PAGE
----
There were 208 workers at the Huckleberry Lodge in Houston before the holiday break. (Coastal GasLink photo)

There were 208 workers at the Huckleberry Lodge in Houston before the holiday break. (Coastal GasLink photo)

Coastal GasLink gets a nod to increase workforce from 963 to 2,787 people

One new COVID case in section 1 of the pipeline identified; no lodge affected

The Coastal GasLink’s workforce numbers are set to increase from 963 to 2,787, ahead of the spring thaw.

In a letter sent to the village of Burns Lake, the company said that Northern Health and the B.C. Provincial Health Office (PHO) had authorized Coastal GasLink (CGL) to increase their workforce over the coming weeks, ahead of spring thaw that typically occurs in March.

CGL, along with many other industrial projects had been imposed with updated workforce limits by the public health order on Jan. 12 to curb the spread of COVID-19.

The increase in the workforce would mean resumption of CGL’s Indigenous construction monitoring and community liaison (CMCL) program that focuses on addressing environmental, safety and integrity risks, according to the letter.

The 2,787 workers will be distributed across the various sections of the 670-kilometre pipeline route.

“I want to be clear that the added workforce does not enable significant construction re-mobilization at this time,” said the letter.

The letter also outlined CGL’s COVID-19 management plan that included retaining the expertise of B.C.’s Dr. Allan Holmes and Iridia Medical for improving upon their prevention efforts, implementing a standard set of protocols across the project to maintain consistency with all prime contractors and workforce lodges, enforcing stricter adherence to the COVID-19 restrictions including mandatory masks and terminating those who don’t comply.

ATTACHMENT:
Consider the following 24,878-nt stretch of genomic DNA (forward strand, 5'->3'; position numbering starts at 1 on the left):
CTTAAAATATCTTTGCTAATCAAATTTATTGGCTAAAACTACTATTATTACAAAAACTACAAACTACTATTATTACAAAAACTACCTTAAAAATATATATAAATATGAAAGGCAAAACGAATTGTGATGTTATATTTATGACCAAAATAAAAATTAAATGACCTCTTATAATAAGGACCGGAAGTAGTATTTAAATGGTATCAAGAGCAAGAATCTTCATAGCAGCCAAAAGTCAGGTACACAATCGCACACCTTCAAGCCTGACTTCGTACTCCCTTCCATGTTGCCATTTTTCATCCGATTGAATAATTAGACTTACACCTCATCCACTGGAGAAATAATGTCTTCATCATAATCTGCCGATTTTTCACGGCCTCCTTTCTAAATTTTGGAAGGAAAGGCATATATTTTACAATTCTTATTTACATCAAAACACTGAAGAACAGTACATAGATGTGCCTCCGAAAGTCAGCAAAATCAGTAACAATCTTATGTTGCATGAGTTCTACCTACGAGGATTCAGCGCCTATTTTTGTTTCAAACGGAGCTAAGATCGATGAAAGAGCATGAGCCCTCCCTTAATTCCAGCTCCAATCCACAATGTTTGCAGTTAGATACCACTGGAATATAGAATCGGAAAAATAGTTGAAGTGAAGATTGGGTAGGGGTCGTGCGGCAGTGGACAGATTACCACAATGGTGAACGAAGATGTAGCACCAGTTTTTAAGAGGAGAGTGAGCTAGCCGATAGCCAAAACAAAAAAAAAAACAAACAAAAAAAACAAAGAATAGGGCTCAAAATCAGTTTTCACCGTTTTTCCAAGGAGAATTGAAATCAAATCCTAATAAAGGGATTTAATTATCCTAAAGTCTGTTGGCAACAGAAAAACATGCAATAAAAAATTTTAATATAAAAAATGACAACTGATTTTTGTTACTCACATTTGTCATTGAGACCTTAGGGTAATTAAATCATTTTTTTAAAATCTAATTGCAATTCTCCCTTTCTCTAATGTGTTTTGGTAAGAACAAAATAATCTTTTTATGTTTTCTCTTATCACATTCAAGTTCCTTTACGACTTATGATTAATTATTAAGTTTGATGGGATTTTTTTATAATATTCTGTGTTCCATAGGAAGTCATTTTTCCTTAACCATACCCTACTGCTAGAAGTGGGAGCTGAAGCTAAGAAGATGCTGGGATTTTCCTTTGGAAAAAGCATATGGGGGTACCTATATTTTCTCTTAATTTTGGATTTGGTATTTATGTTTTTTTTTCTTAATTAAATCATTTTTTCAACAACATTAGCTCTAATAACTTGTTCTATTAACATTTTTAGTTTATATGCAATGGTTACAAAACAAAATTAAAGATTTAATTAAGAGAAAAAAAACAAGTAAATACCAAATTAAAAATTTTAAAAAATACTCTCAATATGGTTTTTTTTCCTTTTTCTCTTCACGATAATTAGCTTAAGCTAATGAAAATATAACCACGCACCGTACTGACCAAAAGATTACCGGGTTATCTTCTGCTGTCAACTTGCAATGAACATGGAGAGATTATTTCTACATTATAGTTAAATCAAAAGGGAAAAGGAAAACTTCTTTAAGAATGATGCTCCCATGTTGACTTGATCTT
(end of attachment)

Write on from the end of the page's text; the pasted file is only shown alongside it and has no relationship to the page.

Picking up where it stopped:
Under the plan, CGL also has restricted travel to local communities as well as between workforce lodges.

According to CGL, the development of their new COVID-19 management plan has been an important step in getting the approval in the increased workforce.

CGL also released their February construction update last week. By the end of January, there were 613 workers across the pipeline route and that number increased to 963 field workers as of Feb. 17.

CGL also had one new COVID case associated with its section 1, which is west of Dawson creek to south of Chetwynd. However, the case has not affected the workforce accommodation, according to the company.

The new case takes the total COVID-19 cases associated with the pipeline since March 2020, to 81 cases.

In January, the section 5 which stretches from north of Vanderhoof to south of Burns Lake, had 26 workers at Little Rock Lake Lodge near Fraser Lake, section 6 which stretches from south of Burns Lake to south of Houston had 93 workers at the 7 Mile Lodge in Burns Lake and section 7 which stretches from south of Houston to north of Morice Lake, had 32 workers at the Huckleberry lodge in Houston.

While almost 5.3 per cent pipe installation work has been completed in section 5, 17 per cent installation has been completed in section 6. No pipe installation work had started as of end of January in section 7.

According to CGL’s update, whole the construction has slowed down considerably across its route, there has been a 0.2 per cent increase in construction progress over the month of January.

ALSO READ: Pipeline, dams will see a slow restart due to COVID-19 risk


Priyanka Ketkar
Multimedia journalist
@PriyankaKetkar

priyanka.ketkar@ldnews.net


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